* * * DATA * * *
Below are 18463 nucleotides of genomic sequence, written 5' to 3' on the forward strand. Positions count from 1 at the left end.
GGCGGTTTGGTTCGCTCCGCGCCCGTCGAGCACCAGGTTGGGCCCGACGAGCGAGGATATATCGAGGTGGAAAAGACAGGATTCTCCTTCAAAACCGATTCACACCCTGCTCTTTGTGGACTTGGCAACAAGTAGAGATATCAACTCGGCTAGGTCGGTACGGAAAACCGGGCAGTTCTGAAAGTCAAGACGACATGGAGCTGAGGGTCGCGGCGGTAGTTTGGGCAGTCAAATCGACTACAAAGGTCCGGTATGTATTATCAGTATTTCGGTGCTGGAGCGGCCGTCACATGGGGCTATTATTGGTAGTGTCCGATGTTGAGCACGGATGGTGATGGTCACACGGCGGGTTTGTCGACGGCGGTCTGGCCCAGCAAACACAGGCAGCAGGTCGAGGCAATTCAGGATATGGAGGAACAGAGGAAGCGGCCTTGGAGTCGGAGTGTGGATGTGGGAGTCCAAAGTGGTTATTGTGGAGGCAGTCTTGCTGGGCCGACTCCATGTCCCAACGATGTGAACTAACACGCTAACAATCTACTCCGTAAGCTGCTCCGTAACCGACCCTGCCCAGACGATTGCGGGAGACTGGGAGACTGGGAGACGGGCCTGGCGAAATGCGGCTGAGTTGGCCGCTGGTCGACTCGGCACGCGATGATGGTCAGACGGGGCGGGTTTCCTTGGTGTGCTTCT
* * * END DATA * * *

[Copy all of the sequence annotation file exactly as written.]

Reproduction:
Below are 18463 nucleotides of genomic sequence, written 5' to 3' on the forward strand. Positions count from 1 at the left end.
GGCGGTTTGGTTCGCTCCGCGCCCGTCGAGCACCAGGTTGGGCCCGACGAGCGAGGATATATCGAGGTGGAAAAGACAGGATTCTCCTTCAAAACCGATTCACACCCTGCTCTTTGTGGACTTGGCAACAAGTAGAGATATCAACTCGGCTAGGTCGGTACGGAAAACCGGGCAGTTCTGAAAGTCAAGACGACATGGAGCTGAGGGTCGCGGCGGTAGTTTGGGCAGTCAAATCGACTACAAAGGTCCGGTATGTATTATCAGTATTTCGGTGCTGGAGCGGCCGTCACATGGGGCTATTATTGGTAGTGTCCGATGTTGAGCACGGATGGTGATGGTCACACGGCGGGTTTGTCGACGGCGGTCTGGCCCAGCAAACACAGGCAGCAGGTCGAGGCAATTCAGGATATGGAGGAACAGAGGAAGCGGCCTTGGAGTCGGAGTGTGGATGTGGGAGTCCAAAGTGGTTATTGTGGAGGCAGTCTTGCTGGGCCGACTCCATGTCCCAACGATGTGAACTAACACGCTAACAATCTACTCCGTAAGCTGCTCCGTAACCGACCCTGCCCAGACGATTGCGGGAGACTGGGAGACTGGGAGACGGGCCTGGCGAAATGCGGCTGAGTTGGCCGCTGGTCGACTCGGCACGCGATGATGGTCAGACGGGGCGGGTTTCCTTGGTGTGCTTCT